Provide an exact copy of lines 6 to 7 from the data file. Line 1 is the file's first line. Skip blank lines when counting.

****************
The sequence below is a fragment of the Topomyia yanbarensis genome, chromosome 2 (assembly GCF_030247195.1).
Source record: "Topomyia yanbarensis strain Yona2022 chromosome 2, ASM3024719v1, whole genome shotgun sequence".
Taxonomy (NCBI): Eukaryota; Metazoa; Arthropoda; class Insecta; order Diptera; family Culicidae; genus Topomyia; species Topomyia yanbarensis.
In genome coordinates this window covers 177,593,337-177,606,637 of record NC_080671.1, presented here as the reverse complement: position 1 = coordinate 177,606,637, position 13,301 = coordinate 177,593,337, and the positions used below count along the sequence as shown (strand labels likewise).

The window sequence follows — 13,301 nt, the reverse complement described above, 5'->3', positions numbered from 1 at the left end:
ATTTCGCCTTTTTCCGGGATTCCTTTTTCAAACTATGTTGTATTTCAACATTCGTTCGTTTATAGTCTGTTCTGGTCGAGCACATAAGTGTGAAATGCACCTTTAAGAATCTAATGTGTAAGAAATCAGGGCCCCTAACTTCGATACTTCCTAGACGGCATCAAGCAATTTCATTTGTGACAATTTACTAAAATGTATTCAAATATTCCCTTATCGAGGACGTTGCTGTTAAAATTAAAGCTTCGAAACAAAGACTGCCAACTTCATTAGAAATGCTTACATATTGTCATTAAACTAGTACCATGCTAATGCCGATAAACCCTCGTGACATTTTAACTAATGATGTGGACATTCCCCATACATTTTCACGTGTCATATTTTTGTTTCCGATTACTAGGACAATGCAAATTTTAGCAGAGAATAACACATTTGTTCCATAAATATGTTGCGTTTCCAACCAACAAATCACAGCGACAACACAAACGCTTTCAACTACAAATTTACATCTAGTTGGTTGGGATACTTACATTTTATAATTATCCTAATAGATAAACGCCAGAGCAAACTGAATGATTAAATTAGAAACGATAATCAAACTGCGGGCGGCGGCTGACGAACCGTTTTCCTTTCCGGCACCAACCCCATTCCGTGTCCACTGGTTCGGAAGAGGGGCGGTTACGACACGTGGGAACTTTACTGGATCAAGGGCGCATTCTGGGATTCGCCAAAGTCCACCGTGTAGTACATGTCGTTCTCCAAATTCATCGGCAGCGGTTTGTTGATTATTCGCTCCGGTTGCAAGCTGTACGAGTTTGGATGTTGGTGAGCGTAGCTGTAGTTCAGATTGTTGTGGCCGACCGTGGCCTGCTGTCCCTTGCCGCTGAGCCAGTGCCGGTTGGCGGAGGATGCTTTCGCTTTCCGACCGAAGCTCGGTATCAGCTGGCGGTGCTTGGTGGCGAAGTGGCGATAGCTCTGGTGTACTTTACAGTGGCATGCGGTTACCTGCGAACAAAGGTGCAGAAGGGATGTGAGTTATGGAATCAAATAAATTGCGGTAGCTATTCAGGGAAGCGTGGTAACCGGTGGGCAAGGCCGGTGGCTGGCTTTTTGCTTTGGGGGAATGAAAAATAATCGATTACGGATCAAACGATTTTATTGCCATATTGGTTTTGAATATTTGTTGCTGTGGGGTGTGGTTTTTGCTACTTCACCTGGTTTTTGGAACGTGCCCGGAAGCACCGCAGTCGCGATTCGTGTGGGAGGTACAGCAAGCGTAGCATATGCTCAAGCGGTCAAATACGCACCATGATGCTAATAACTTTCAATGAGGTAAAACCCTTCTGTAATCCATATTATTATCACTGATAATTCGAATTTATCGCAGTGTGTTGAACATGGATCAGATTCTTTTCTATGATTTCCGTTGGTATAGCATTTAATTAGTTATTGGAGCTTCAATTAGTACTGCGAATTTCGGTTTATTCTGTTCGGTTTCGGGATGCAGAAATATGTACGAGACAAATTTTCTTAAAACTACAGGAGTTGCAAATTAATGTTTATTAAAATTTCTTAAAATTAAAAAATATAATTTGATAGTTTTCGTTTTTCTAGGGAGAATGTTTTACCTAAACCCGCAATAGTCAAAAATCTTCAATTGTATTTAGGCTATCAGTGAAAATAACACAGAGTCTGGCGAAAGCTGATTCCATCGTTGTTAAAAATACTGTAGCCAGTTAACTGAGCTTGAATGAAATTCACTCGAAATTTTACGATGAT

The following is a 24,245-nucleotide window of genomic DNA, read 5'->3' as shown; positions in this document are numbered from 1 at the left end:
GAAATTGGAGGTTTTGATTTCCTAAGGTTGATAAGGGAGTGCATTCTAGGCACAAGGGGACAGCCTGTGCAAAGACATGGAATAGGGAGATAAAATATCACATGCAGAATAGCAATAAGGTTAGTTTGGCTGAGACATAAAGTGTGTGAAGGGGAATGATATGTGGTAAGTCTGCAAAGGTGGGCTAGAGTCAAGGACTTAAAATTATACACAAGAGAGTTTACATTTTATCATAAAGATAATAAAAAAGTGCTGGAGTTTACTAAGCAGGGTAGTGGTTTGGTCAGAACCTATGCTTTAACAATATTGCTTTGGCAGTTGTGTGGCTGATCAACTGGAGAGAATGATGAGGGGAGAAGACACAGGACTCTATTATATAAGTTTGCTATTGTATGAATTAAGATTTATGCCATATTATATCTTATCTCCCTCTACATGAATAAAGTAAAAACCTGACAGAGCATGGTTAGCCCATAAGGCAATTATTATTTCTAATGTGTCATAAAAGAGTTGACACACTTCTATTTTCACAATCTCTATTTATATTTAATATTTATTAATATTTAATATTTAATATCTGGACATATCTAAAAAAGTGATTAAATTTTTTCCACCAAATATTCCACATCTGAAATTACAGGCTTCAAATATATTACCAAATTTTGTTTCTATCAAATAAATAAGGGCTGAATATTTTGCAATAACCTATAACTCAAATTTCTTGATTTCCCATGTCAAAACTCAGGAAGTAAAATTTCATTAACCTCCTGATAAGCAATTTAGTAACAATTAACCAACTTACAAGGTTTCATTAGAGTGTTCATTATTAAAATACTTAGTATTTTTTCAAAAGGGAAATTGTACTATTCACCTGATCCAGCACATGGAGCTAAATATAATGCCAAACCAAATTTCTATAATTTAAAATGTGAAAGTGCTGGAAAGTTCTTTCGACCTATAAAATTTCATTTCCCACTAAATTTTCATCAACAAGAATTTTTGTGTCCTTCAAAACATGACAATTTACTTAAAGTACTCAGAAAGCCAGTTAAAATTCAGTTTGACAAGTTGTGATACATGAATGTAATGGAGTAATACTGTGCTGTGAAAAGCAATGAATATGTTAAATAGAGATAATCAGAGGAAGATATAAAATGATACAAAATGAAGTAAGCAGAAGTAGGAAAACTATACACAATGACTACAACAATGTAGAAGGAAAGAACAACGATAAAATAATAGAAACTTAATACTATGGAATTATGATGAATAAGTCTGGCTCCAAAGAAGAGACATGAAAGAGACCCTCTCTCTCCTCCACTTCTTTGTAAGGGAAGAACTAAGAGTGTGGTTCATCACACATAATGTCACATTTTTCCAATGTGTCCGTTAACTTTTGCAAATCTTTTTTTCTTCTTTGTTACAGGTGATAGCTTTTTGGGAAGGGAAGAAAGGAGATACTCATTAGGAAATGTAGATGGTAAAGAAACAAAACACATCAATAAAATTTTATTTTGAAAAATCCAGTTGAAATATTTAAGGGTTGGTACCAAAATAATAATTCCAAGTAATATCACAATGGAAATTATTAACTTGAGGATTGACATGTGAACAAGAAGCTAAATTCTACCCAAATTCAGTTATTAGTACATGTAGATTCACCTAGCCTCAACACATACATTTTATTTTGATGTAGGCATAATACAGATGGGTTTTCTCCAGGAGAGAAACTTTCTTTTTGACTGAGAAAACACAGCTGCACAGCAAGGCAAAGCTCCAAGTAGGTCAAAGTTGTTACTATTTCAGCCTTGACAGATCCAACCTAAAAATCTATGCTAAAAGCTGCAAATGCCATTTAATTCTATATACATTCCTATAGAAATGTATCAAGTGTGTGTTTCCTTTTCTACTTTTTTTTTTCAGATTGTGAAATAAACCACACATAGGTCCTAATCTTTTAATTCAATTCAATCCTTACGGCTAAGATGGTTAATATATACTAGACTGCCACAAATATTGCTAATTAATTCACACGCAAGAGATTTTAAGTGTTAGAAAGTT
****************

ATTTCGCCTTTTTCCGGGATTCCTTTTTCAAACTATGTTGTATTTCAACATTCGTTCGTTTATAGTCTGTTCTGGTCGAGCACATAAGTGTGAAATGCACCTTTAAGAATCTAATGTGTAAGAAATCAGGGCCCCTAACTTCGATACTTCCTAGACGGCATCAAGCAATTTCATTTGTGACAATTTACTAAAATGTATTCAAATATTCCCTTATCGAGGACGTTGCTGTTAAAATTAAAGCTTCGAAACAAAGACTGCCAACTTCATTAGAAATGCTTACATATTGTCATTAAACTAGTACCATGCTAATGCCGATAAACCCTCGTGACATTTTAACTAATGATGTGGACATTCCCCATACATTTTCACGTGTCATATTTTTGTTTCCGATTACTAGGACAATGCAAATTTTAGCAGAGAATAACACATTTGTTCCATAAATATGTTGCGTTTCCAACCAACAAATCACAGCGACAACACAAACGCTTTCAACTACAAATTTACATCTAGTTGGTTGGGATACTTACATTTTATAATTATCCTAATAGATAAACGCCAGAGCAAACTGAATGATTAAATTAGAAACGATAATCAAACTGCGGGCGGCGGCTGACGAACCGTTTTCCTTTCCGGCACCAACCCCATTCCGTGTCCACTGGTTCGGAAGAGGGGCGGTTACGACACGTGGGAACTTTACTGGATCAAGGGCGCATTCTGGGATTCGCCAAAGTCCACCGTGTAGTACATGTCGTTCTCCAAATTCATCGGCAGCGGTTTGTTGATTATTCGCTCCGGTTGCAAGCTGTACGAGTTTGGATGTTGGTGAGCGTAGCTGTAGTTCAGATTGTTGTGGCCGACCGTGGCCTGCTGTCCCTTGCCGCTGAGCCAGTGCCGGTTGGCGGAGGATGCTTTCGCTTTCCGACCGAAGCTCGGTATCAGCTGGCGGTGCTTGGTGGCGAAGTGGCGATAGCTCTGGTGTACTTTACAGTGGCATGCGGTTACCTGCGAACAAAGGTGCAGAAGGGATGTGAGTTATGGAATCAAATAAATTGCGGTAGCTATTCAGGGAAGCGTGGTAACCGGTGGGCAAGGCCGGTGGCTGGCTTTTTGCTTTGGGGGAATGAAAAATAATCGATTACGGATCAAACGATTTTATTGCCATATTGGTTTTGAATATTTGTTGCTGTGGGGTGTGGTTTTTGCTACTTCACCTGGTTTTTGGAACGTGCCCGGAAGCACCGCAGTCGCGATTCGTGTGGGAGGTACAGCAAGCGTAGCATATGCTCAAGCGGTCAAATACGCACCATGATGCTAATAACTTTCAATGAGGTAAAACCCTTCTGTAATCCATATTATTATCACTGATAATTCGAATTTATCGCAGTGTGTTGAACATGGATCAGATTCTTTTCTATGATTTCCGTTGGTATAGCATTTAATTAGTTATTGGAGCTTCAATTAGTACTGCGAATTTCGGTTTATTCTGTTCGGTTTCGGGATGCAGAAATATGTACGAGACAAATTTTCTTAAAACTACAGGAGTTGCAAATTAATGTTTATTAAAATTTCTTAAAATTAAAAAATATAATTTGATAGTTTTCGTTTTTCTAGGGAGAATGTTTTACCTAAACCCGCAATAGTCAAAAATCTTCAATTGTATTTAGGCTATCAGTGAAAATAACACAGAGTCTGGCGAAAGCTGATTCCATCGTTGTTAAAAATACTGTAGCCAGTTAACTGAGCTTGAATGAAATTCACTCGAAATTTTACGATGAT

The following is a 24,245-nucleotide window of genomic DNA, read 5'->3' as shown; positions in this document are numbered from 1 at the left end: